I have completed a number of projects as an AmeriCorps member for the history app and website Clio, which aims to provide a digital museum for the country where users can read encyclopedia-style entries on historic sites and institutions across the United States and engage with various forms of media. These projects have taken the form primarily of walking and driving tours, among them walking tours of historic Berkeley Springs, in Morgan County, Beverly, in Randolph County, and the Evansdale Campus of West Virginia University in Morgantown. Perhaps my favorite, however, is a driving tour following the historic progress of the Jones-Imboden Raid of 1863, during which the Confederate military made a last-ditch effort to prevent the formation of West Virginia as a state separate from Virginia. The tour follows the campaign as it made a great loop from what is now the western edge of Virginia into Union-held territory and back once more into the Confederacy. In the process, users learn not only of the military situation in 1863 but of the political, economic, and social factors that helped to determine the loyalties of those involved not only before and during but after as well. Users are also treated to a number of interesting and entertaining stories from the campaign and can peruse a selection of videos, photos, and online resources related to the history of the raid and West Virginia’s relationship to the larger Civil War.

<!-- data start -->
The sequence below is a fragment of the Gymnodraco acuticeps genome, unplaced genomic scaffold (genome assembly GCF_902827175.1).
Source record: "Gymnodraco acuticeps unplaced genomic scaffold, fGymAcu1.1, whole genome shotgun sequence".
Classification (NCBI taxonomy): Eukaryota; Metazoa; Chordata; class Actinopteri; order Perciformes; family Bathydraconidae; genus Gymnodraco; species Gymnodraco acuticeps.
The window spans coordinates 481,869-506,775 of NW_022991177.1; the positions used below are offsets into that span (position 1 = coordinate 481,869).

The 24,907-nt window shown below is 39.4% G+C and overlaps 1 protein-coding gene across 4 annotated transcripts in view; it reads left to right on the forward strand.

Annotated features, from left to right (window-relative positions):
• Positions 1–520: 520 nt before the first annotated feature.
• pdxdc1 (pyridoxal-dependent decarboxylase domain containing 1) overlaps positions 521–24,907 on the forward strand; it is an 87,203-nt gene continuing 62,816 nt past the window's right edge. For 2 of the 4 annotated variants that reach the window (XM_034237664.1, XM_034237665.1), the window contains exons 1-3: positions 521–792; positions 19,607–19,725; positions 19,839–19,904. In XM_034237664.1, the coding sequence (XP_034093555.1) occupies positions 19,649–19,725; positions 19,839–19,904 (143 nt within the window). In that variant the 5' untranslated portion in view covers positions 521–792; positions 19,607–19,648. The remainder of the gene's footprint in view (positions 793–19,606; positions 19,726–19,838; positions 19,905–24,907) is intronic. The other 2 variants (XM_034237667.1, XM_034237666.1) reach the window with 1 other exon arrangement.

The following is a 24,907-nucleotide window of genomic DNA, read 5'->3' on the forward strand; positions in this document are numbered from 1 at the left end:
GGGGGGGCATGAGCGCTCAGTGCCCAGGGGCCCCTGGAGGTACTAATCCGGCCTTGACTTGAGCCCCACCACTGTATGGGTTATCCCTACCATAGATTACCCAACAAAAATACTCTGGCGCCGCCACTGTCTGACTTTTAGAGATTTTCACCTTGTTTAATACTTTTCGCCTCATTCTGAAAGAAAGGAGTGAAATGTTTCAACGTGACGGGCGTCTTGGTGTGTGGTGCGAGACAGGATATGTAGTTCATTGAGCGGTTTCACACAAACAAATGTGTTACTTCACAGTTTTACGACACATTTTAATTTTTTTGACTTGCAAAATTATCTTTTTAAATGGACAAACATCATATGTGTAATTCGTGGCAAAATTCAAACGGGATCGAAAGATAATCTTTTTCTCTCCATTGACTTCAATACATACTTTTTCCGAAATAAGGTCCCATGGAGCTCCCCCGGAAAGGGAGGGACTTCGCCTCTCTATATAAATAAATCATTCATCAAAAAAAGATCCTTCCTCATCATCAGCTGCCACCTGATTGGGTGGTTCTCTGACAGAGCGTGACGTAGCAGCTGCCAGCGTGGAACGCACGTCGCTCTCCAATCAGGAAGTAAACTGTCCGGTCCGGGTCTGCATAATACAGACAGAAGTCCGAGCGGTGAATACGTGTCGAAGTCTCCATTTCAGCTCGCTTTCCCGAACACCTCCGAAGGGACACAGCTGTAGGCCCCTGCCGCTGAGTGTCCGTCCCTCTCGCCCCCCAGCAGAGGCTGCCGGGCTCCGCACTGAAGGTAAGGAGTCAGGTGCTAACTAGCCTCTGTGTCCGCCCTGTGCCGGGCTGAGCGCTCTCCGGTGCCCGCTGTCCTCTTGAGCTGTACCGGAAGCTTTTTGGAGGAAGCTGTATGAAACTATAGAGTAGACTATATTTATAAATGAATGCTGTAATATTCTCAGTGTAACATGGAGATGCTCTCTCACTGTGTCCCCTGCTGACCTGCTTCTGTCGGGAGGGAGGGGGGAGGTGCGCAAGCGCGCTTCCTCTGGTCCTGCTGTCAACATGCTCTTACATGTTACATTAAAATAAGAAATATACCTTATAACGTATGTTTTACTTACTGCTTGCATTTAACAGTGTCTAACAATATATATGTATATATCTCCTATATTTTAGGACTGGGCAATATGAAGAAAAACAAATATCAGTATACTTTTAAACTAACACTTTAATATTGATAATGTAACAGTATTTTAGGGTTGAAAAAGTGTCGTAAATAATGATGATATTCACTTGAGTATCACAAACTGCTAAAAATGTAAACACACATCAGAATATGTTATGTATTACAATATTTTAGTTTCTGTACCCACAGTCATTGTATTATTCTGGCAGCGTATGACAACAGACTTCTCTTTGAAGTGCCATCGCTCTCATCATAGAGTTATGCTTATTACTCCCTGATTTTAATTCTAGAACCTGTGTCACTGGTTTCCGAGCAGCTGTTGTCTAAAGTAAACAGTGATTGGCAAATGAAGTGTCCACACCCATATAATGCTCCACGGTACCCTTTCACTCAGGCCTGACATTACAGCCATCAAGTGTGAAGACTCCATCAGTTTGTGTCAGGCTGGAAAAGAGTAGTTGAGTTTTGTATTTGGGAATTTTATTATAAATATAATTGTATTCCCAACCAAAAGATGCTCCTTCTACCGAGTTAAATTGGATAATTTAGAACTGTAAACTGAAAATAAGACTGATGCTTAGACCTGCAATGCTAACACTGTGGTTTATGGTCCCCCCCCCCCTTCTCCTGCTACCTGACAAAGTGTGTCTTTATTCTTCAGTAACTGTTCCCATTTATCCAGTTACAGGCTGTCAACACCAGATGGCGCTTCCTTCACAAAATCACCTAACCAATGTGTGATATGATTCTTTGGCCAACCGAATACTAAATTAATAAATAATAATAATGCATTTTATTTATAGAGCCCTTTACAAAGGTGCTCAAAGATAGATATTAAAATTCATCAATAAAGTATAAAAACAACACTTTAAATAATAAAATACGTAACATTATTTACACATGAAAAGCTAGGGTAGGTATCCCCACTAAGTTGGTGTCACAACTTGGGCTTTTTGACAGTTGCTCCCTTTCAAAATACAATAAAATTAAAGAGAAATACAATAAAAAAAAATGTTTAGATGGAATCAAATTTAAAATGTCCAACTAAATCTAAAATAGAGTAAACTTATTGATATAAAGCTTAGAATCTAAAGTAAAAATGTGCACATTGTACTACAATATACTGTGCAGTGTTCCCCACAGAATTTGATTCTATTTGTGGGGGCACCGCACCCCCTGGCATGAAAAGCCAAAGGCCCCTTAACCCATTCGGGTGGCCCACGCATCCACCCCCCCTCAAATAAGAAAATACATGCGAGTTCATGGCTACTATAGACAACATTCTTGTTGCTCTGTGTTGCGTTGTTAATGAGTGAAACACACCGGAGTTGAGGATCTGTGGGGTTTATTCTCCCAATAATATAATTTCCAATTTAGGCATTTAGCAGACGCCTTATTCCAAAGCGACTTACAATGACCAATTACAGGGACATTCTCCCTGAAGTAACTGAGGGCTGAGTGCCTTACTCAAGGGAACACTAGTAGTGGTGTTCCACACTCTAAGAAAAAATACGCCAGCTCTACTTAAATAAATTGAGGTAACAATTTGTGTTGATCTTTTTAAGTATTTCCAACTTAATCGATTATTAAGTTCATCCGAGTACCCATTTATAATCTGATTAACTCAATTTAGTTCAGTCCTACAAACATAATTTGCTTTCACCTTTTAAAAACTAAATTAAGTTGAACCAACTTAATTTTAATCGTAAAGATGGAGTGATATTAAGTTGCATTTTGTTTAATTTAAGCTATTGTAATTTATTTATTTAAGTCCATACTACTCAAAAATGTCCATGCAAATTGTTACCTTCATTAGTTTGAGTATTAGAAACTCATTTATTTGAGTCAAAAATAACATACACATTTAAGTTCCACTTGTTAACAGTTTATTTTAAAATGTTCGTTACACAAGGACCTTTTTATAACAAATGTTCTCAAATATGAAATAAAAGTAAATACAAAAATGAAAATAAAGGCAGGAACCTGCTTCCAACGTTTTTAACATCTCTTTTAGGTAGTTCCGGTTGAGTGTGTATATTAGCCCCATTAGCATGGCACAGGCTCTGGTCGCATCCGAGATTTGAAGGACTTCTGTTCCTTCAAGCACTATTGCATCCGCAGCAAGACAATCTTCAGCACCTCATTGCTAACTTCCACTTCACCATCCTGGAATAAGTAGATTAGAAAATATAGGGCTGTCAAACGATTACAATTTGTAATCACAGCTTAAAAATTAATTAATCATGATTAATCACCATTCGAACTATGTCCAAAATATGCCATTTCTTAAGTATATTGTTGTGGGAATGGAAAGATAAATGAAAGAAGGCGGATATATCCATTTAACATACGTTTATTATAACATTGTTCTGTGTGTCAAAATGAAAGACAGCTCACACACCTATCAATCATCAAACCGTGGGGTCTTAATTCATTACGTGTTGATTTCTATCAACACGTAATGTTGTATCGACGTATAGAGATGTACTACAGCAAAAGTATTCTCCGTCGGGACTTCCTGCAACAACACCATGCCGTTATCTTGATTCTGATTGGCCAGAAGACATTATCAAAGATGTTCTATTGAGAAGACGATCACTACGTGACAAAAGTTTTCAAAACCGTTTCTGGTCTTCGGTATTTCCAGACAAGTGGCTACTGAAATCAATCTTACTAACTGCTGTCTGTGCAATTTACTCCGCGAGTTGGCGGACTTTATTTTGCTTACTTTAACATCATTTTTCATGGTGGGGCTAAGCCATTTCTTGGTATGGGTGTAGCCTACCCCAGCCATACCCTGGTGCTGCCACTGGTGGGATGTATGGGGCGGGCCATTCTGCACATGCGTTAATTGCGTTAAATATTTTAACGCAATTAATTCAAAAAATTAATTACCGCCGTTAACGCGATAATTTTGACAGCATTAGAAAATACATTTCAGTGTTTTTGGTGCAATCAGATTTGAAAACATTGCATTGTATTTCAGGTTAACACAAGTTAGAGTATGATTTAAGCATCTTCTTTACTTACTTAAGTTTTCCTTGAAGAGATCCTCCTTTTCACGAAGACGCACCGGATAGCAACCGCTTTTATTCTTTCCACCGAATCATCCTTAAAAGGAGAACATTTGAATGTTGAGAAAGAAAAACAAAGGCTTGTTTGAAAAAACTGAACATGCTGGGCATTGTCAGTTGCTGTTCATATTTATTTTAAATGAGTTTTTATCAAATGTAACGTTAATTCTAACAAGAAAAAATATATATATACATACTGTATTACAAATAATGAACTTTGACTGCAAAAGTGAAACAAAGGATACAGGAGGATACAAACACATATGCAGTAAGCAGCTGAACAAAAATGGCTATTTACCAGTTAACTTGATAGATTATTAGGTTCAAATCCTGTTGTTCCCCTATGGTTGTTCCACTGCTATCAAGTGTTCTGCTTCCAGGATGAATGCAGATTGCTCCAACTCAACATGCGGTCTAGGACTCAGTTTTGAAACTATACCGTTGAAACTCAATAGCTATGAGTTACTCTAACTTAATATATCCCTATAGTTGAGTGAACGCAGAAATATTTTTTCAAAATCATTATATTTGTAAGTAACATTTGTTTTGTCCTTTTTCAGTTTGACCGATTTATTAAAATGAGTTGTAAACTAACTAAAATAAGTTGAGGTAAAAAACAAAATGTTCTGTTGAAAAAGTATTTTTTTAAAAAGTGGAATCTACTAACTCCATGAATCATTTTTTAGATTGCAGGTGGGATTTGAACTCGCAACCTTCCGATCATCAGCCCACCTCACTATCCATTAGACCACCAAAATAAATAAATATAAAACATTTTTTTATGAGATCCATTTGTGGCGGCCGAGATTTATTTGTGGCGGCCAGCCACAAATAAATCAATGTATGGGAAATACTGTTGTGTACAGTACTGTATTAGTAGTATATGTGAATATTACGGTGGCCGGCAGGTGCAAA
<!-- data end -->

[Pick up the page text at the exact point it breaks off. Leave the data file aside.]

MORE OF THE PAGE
Led by Confederate Generals William E. “Grumble” Jones and John D. Imboden, the Jones-Imboden Raid of 1863 had a number of strategic goals. Most immediately, it sought to sabotage the operation of the Baltimore and Ohio Railroad in the region (a key thoroughfare for Union goods and personnel from east to west) and disrupt the proceedings of the pro-Union government there. In less direct terms, however, it also aimed to gather important supplies for the beleaguered Army of Northern Virginia by begging, buying, and stealing as much livestock and food as possible and requisitioning horses for the perennially ill-supplied Confederate cavalry. Finally, with General Robert E. Lee hoping to confront and defeat the Army of the Potomac under General Joseph Hooker, the Confederates hoped to prevent reinforcements from arriving from the west to interfere with Lee’s plans in the east. Of those goals, only the last two were truly accomplished. Jones and Imboden funneled a considerable amount of supplies, livestock, and mounts back to the east and in the Battle of Chancellorsville that occurred during their raid, Lee decisively defeated Hooker in open conflict. While the raiders did manage to destroy significant portions of the B&O Railroad, though, trains were back up and running within a few months after hasty repairs. The goal of disrupting Union governance in the region failed entirely, and the raiders managed to alienate many in the areas they traveled through by their treatment of the local populace. West Virginia statehood became a reality shortly after the raid’s conclusion. Users can learn even more about the raid, its causes, and its consequences in the driving tour I’ve created on Clio.
Nathan served as a Preserve WV AmeriCorps member at the Clio Foundation during the 2018-2019 term.
Preserve WV Stories